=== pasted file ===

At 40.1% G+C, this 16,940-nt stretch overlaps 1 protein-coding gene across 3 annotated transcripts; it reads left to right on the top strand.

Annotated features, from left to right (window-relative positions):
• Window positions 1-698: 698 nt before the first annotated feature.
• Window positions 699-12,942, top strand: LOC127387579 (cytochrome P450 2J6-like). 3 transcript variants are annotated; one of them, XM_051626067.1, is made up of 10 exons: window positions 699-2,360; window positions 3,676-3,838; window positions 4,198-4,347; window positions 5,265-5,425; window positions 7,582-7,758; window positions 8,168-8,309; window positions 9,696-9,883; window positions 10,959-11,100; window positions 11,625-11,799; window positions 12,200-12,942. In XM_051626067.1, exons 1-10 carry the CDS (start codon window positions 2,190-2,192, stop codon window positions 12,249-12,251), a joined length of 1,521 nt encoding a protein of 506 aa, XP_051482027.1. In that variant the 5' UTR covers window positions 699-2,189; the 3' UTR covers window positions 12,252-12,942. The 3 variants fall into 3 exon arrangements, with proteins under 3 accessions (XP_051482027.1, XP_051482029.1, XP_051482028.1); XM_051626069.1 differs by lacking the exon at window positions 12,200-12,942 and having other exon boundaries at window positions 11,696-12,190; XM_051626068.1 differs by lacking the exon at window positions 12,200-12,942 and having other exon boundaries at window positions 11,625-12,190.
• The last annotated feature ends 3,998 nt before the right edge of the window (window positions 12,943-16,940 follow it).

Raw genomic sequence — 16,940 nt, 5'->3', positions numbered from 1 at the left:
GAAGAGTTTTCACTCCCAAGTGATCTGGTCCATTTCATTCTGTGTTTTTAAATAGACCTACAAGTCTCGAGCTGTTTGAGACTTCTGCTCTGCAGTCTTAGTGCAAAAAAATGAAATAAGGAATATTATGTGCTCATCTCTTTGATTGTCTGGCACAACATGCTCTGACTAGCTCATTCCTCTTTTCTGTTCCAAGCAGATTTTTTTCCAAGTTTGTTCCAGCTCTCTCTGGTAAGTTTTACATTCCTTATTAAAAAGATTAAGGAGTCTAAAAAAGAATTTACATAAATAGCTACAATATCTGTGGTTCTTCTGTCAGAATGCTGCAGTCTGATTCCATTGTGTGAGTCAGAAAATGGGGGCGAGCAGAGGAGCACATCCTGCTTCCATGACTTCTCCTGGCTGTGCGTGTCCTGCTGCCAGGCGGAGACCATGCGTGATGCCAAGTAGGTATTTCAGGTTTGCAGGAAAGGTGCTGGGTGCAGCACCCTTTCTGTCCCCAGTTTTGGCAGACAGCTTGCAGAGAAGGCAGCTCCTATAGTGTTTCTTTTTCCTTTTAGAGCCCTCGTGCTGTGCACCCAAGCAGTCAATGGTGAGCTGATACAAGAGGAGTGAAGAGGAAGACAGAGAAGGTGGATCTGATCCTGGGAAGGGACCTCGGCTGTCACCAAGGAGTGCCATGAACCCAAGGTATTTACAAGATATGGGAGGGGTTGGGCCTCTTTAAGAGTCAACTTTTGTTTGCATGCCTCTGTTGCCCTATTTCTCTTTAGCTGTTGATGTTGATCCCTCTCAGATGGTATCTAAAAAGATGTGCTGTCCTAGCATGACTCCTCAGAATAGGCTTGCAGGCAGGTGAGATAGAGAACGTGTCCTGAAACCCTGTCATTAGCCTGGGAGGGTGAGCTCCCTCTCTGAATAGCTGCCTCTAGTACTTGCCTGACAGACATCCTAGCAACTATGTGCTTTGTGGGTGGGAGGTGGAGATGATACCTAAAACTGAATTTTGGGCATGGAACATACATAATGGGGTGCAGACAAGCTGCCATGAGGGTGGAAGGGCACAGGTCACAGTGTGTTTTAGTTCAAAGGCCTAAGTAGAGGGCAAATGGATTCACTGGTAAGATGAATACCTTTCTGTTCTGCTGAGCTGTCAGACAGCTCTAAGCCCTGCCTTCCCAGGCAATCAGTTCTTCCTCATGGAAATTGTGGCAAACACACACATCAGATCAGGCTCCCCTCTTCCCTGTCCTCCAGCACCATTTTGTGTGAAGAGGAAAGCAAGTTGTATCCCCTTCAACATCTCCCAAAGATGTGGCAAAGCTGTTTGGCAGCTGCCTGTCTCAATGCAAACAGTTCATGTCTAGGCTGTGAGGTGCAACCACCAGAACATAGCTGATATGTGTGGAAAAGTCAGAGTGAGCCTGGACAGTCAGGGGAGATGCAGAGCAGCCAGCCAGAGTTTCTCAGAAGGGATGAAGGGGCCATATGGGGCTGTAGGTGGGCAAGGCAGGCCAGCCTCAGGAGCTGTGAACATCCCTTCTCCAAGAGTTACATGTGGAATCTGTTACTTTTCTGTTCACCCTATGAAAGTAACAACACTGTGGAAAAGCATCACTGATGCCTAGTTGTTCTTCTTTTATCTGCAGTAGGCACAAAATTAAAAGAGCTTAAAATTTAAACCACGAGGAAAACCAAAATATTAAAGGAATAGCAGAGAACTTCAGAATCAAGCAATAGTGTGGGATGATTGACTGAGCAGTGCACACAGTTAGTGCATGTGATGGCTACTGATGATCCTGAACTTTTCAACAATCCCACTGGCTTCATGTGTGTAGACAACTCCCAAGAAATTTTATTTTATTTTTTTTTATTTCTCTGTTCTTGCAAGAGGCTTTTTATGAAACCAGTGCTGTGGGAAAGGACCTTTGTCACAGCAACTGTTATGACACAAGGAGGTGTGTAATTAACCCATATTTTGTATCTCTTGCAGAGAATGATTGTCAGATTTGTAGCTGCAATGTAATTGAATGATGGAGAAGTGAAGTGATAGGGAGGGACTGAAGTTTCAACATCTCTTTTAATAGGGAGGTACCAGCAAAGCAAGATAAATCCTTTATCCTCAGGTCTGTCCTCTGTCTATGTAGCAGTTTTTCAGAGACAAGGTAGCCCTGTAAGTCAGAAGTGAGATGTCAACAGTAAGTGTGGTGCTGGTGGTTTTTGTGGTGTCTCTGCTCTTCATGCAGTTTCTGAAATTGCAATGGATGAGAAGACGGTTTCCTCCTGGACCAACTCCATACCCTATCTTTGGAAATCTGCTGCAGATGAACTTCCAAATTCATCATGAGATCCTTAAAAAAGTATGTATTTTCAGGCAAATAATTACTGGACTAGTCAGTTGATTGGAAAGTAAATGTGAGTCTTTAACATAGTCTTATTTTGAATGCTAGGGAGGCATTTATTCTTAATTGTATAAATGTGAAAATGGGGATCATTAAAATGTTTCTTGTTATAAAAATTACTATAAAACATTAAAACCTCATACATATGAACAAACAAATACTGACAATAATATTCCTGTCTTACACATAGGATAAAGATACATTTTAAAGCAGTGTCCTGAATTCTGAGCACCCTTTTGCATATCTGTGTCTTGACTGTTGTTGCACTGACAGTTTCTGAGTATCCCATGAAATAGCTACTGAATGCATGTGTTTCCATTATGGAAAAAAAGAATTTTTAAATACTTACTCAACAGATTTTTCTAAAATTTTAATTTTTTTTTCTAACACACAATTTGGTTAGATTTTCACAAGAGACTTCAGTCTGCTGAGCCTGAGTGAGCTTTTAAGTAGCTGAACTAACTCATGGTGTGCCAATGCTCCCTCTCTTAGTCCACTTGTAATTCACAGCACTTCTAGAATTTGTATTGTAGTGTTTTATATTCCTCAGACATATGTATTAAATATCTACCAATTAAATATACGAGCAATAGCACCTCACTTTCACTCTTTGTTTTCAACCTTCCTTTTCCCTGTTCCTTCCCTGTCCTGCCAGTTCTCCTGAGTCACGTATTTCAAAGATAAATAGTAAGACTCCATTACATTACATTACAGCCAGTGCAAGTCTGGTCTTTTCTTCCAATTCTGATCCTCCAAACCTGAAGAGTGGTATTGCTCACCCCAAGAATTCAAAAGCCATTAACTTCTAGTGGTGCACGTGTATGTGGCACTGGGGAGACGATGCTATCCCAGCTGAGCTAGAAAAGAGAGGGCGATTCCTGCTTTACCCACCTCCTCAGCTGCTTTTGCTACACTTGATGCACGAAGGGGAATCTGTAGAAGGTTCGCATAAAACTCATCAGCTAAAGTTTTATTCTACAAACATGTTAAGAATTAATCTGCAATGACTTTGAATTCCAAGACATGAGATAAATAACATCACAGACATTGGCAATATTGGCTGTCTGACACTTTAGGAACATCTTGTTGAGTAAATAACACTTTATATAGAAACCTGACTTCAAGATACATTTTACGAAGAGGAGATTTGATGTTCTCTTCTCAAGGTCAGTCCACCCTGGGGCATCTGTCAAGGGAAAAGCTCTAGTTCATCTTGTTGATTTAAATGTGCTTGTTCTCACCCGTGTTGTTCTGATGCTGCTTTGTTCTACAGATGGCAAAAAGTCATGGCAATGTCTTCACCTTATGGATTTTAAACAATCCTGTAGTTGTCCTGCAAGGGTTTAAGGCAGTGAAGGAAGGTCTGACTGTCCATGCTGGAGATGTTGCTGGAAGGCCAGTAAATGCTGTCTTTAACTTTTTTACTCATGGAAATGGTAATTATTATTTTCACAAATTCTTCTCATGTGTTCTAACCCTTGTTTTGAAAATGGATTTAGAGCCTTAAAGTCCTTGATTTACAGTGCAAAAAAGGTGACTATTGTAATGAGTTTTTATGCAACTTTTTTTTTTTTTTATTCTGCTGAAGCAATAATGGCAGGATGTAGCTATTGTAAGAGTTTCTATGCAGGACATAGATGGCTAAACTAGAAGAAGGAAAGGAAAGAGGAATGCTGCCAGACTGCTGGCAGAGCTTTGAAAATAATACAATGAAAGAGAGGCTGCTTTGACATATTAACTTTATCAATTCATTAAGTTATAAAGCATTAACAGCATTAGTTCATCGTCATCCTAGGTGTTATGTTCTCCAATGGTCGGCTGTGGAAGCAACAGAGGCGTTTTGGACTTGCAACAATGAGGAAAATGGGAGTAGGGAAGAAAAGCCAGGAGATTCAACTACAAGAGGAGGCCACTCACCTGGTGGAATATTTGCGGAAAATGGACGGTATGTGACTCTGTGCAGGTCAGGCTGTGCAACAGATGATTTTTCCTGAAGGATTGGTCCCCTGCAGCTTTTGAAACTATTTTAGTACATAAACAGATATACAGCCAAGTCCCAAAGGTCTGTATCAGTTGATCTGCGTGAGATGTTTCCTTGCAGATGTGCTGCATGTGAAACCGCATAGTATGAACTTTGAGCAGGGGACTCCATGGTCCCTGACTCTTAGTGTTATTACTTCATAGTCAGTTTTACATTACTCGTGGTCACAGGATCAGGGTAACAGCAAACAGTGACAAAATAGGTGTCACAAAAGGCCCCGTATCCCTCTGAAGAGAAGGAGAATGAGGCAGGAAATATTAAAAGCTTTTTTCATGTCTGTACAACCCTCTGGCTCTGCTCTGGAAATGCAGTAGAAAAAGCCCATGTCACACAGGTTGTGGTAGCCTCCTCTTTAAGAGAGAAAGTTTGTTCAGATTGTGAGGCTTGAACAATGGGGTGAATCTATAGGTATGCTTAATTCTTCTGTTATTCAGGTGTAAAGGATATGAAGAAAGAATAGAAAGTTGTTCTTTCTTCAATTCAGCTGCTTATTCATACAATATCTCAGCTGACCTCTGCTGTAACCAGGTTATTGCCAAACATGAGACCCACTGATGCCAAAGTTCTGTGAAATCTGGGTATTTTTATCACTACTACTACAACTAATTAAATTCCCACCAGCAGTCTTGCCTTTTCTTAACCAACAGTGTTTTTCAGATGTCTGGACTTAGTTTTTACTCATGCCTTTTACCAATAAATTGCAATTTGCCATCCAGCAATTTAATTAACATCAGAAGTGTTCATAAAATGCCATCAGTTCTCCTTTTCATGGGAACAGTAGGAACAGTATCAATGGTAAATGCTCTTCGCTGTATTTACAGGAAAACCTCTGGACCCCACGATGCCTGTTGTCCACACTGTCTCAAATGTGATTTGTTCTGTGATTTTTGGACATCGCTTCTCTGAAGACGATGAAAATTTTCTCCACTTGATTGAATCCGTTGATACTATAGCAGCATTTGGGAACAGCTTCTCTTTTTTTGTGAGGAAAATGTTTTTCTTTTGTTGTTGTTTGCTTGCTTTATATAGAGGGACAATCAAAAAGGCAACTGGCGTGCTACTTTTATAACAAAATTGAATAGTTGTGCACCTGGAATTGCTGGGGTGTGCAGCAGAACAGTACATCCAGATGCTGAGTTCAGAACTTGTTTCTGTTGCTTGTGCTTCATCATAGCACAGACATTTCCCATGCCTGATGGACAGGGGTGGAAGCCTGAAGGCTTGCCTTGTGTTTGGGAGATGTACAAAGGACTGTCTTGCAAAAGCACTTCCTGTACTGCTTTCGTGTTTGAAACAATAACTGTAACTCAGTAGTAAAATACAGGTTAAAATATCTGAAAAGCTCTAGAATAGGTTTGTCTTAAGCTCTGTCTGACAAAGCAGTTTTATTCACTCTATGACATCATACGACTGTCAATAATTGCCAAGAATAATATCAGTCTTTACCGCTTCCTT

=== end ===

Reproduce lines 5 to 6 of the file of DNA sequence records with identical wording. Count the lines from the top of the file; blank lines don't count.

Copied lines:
• The last annotated feature ends 3,998 nt before the right edge of the window (window positions 12,943-16,940 follow it).

Raw genomic sequence — 16,940 nt, 5'->3', positions numbered from 1 at the left: